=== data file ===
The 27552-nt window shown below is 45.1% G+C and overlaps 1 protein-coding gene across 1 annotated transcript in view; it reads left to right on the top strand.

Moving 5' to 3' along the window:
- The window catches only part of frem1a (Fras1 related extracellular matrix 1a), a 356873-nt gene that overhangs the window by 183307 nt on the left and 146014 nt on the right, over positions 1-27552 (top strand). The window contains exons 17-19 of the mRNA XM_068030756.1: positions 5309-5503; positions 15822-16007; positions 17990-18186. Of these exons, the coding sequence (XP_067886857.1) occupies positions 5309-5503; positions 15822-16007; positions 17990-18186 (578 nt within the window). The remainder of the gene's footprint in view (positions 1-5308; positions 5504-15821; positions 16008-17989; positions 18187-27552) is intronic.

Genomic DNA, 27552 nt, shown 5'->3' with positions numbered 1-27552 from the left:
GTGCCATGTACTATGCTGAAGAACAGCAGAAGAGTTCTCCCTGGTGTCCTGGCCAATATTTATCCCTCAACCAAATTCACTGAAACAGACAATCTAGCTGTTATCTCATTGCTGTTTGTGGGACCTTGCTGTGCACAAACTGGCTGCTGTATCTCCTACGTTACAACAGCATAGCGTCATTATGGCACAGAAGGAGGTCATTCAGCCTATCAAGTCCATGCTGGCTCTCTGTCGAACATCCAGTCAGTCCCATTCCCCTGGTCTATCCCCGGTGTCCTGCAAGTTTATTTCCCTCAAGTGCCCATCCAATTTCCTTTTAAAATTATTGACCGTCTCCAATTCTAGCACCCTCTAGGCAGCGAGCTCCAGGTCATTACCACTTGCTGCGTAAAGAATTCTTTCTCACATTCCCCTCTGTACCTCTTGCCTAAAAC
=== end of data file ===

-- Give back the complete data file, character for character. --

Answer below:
The 27552-nt window shown below is 45.1% G+C and overlaps 1 protein-coding gene across 1 annotated transcript in view; it reads left to right on the top strand.

Moving 5' to 3' along the window:
- The window catches only part of frem1a (Fras1 related extracellular matrix 1a), a 356873-nt gene that overhangs the window by 183307 nt on the left and 146014 nt on the right, over positions 1-27552 (top strand). The window contains exons 17-19 of the mRNA XM_068030756.1: positions 5309-5503; positions 15822-16007; positions 17990-18186. Of these exons, the coding sequence (XP_067886857.1) occupies positions 5309-5503; positions 15822-16007; positions 17990-18186 (578 nt within the window). The remainder of the gene's footprint in view (positions 1-5308; positions 5504-15821; positions 16008-17989; positions 18187-27552) is intronic.

Genomic DNA, 27552 nt, shown 5'->3' with positions numbered 1-27552 from the left:
GTGCCATGTACTATGCTGAAGAACAGCAGAAGAGTTCTCCCTGGTGTCCTGGCCAATATTTATCCCTCAACCAAATTCACTGAAACAGACAATCTAGCTGTTATCTCATTGCTGTTTGTGGGACCTTGCTGTGCACAAACTGGCTGCTGTATCTCCTACGTTACAACAGCATAGCGTCATTATGGCACAGAAGGAGGTCATTCAGCCTATCAAGTCCATGCTGGCTCTCTGTCGAACATCCAGTCAGTCCCATTCCCCTGGTCTATCCCCGGTGTCCTGCAAGTTTATTTCCCTCAAGTGCCCATCCAATTTCCTTTTAAAATTATTGACCGTCTCCAATTCTAGCACCCTCTAGGCAGCGAGCTCCAGGTCATTACCACTTGCTGCGTAAAGAATTCTTTCTCACATTCCCCTCTGTACCTCTTGCCTAAAAC